The best film of '11 hands down and (aside from 'The Girl With the Dragon Tattoo') it wasn't even particularly close. My thoughts that this is a masterpiece must be taken with a small grain of salt as I am a baseball fanatic who vividly remembers these events happening in real life, but regardless, it is just an extraordinary film.
As I said, the fact that I remember all this actually happening (down to the details of the trades, the media coverage and the 20 game win streak) adds a great amount of value. All the names, meetings, transactions and confrontations actually did happen, and the fact that its a 100% true story adds to the films value exponentially.
Aside from my attachment as a baseball fan and its historical truths, the film succeeds on every level simply as a film. The acting is top notch all around. Brad Pitt is absolutely on his A game, bringing the real life Billy Beane to life flawlessly. Veterans like Hoffman, Wright, Pratt and Jennings are all excellent in supporting roles, but surprisingly, it is Hill who steals the show as Peter Brand, the man who was actually the brains behind the Moneyball philosophy.
The script is spectacular, sticking very close to the book from which it is based. It creates multi-layered characters who just pop off of the screen. The direction is terrific, splicing real game footage with reenactments which are pulled off flawlessly. Its overall execution, cinematography, scoring and story flow are just great.
Another thing that helps this movie greatly is that it isn't one of those typical 'feel good' sports movies. Its actually kind of bleak and does not leave you on a high note, which I respect alot in a genre known for happy endings. It has a very 'The Social Network' sort of feel to it. Kind of brooding and introverted. That isn't to say that its dark by any sense because its actually very funny, but it is seriously taken, and a serious film at its core.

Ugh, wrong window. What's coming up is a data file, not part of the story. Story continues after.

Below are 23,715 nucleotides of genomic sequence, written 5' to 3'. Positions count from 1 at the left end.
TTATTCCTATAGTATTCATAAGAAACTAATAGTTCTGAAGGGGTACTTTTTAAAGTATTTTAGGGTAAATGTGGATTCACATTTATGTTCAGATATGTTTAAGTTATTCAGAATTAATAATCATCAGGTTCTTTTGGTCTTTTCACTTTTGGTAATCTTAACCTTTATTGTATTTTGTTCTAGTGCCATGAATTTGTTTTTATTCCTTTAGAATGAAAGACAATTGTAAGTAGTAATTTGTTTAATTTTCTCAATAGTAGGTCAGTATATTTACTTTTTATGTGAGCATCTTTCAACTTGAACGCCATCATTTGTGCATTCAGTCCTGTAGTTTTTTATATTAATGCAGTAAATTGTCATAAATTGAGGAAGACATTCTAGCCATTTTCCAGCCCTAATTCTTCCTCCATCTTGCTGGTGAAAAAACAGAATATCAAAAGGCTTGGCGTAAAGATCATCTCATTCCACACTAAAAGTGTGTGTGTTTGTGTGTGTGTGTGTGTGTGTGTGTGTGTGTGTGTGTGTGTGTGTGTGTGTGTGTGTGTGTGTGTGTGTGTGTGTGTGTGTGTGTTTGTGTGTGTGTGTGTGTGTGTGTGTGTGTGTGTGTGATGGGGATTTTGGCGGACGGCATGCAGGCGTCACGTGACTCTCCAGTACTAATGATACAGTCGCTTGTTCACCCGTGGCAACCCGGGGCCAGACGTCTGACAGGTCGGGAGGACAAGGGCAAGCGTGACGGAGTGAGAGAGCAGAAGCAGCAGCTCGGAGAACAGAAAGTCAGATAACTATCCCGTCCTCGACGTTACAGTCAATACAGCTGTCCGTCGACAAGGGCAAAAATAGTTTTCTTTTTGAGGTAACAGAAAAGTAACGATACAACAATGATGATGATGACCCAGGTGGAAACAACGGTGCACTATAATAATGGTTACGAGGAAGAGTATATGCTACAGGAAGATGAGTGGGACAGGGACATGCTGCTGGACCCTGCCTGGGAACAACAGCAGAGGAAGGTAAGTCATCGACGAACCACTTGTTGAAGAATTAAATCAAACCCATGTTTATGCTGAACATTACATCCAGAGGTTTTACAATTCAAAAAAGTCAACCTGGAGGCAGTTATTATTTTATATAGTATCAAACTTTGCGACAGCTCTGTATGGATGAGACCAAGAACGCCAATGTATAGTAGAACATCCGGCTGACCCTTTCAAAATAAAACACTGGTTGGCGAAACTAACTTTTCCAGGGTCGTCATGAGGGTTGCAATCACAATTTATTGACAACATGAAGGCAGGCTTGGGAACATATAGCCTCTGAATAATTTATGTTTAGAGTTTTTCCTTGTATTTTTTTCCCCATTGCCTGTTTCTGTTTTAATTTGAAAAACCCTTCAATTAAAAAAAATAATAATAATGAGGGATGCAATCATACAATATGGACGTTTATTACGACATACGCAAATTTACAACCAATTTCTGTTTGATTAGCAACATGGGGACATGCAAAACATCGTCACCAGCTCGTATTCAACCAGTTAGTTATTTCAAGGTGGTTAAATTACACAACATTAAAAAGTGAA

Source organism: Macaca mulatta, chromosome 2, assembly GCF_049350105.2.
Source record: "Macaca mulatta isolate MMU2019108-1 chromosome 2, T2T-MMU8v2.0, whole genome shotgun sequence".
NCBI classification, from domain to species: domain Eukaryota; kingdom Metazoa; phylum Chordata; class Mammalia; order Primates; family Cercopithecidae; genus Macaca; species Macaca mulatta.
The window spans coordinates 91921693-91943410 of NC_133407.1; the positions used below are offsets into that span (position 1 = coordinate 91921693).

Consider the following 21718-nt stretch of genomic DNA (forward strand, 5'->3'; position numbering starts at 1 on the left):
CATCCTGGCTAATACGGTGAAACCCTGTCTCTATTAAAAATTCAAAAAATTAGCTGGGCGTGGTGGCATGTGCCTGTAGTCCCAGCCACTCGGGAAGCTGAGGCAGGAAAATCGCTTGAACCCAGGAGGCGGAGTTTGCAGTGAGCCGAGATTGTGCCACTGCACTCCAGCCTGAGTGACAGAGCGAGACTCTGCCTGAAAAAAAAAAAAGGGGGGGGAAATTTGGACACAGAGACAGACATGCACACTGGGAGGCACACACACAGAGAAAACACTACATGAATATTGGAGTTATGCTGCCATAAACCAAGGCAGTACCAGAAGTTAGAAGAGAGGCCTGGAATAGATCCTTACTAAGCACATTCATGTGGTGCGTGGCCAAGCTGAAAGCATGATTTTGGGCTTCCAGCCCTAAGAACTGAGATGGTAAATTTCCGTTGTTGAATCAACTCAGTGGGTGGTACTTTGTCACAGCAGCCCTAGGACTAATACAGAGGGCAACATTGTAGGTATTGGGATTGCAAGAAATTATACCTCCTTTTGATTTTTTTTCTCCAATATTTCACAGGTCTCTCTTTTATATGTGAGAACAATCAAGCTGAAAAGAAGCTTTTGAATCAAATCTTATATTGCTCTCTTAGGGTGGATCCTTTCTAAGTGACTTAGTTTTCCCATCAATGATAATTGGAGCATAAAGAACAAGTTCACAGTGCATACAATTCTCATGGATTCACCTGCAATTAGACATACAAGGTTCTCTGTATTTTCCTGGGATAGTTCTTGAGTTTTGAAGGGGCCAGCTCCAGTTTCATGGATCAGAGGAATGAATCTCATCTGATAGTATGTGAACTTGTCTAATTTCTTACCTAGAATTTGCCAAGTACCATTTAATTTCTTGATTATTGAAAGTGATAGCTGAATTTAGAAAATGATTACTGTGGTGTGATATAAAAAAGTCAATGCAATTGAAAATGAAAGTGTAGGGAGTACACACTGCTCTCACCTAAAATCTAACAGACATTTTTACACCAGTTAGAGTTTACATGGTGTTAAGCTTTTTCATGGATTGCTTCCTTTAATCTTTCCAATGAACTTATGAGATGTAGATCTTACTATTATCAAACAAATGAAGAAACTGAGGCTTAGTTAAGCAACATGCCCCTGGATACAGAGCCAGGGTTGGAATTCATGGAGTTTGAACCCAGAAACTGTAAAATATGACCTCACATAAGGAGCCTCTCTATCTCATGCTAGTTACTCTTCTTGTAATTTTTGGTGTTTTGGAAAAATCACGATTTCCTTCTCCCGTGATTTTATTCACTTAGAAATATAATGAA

The only negative I can think of isn't a gripe with the movie, but rather its timing as far as where the A's are at right now, and its contributions to building of a false legacy. The fact of the matter is that Moneyball doesn't work. There's a reason the A's won in 2002 and 03, and it wasn't because of sabremetrics, it was because of something called 'The Big 3'; three ace caliber starting pitchers Tim Hudson, Mark Mulder and Barry Zito who were flat out untouchable during their years with Oakland in the early 2000's, including Barry Zito's Cy Young award winning '03. This movie (like the book) hardly mentions them despite their being the actual backbone of the A's winning ways rather than the Moneyball formula. The A's have been to the playoffs once since '03, and at this current time are the laughing stock of baseball and appear to be headed out of Oakland. Looking back on it, a baseball team can simply not be built on these numbers. All of Beane's detractors in the film are completely and unequivocally correct when looking at the whole story, which really dampens the overall message of the film.
Of course these gripes have nothing to do with the film itself which is brilliant and more than rightfully deserving of its 'Best Picture' nomination. While being a baseball fan will most certainly help, it is by no means a qualification you'll need to enjoy this terrific film. Perhaps the greatest baseball movie of all time, and I don't say that lightly.